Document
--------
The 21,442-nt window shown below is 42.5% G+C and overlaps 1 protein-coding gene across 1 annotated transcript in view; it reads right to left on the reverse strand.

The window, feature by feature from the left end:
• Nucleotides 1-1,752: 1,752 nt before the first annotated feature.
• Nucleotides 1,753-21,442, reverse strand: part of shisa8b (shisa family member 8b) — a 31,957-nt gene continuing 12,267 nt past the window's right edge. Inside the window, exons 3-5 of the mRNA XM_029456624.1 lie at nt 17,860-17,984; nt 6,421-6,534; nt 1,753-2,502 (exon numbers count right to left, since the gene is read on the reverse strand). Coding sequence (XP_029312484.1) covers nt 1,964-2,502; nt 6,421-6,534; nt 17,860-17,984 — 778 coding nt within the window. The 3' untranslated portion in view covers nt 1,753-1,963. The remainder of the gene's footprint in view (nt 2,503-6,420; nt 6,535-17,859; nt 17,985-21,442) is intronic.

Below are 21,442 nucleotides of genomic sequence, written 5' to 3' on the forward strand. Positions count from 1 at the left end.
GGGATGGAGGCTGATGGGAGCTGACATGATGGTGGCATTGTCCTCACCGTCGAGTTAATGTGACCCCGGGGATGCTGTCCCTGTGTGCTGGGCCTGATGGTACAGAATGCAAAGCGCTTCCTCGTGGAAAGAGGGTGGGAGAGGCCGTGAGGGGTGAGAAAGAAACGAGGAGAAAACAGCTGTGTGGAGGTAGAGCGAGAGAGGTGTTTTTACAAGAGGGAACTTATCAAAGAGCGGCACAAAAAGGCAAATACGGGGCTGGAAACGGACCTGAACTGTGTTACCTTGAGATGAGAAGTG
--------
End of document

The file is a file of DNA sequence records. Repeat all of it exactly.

The 21,442-nt window shown below is 42.5% G+C and overlaps 1 protein-coding gene across 1 annotated transcript in view; it reads right to left on the reverse strand.

The window, feature by feature from the left end:
• Nucleotides 1-1,752: 1,752 nt before the first annotated feature.
• Nucleotides 1,753-21,442, reverse strand: part of shisa8b (shisa family member 8b) — a 31,957-nt gene continuing 12,267 nt past the window's right edge. Inside the window, exons 3-5 of the mRNA XM_029456624.1 lie at nt 17,860-17,984; nt 6,421-6,534; nt 1,753-2,502 (exon numbers count right to left, since the gene is read on the reverse strand). Coding sequence (XP_029312484.1) covers nt 1,964-2,502; nt 6,421-6,534; nt 17,860-17,984 — 778 coding nt within the window. The 3' untranslated portion in view covers nt 1,753-1,963. The remainder of the gene's footprint in view (nt 2,503-6,420; nt 6,535-17,859; nt 17,985-21,442) is intronic.

Below are 21,442 nucleotides of genomic sequence, written 5' to 3' on the forward strand. Positions count from 1 at the left end.
GGGATGGAGGCTGATGGGAGCTGACATGATGGTGGCATTGTCCTCACCGTCGAGTTAATGTGACCCCGGGGATGCTGTCCCTGTGTGCTGGGCCTGATGGTACAGAATGCAAAGCGCTTCCTCGTGGAAAGAGGGTGGGAGAGGCCGTGAGGGGTGAGAAAGAAACGAGGAGAAAACAGCTGTGTGGAGGTAGAGCGAGAGAGGTGTTTTTACAAGAGGGAACTTATCAAAGAGCGGCACAAAAAGGCAAATACGGGGCTGGAAACGGACCTGAACTGTGTTACCTTGAGATGAGAAGTG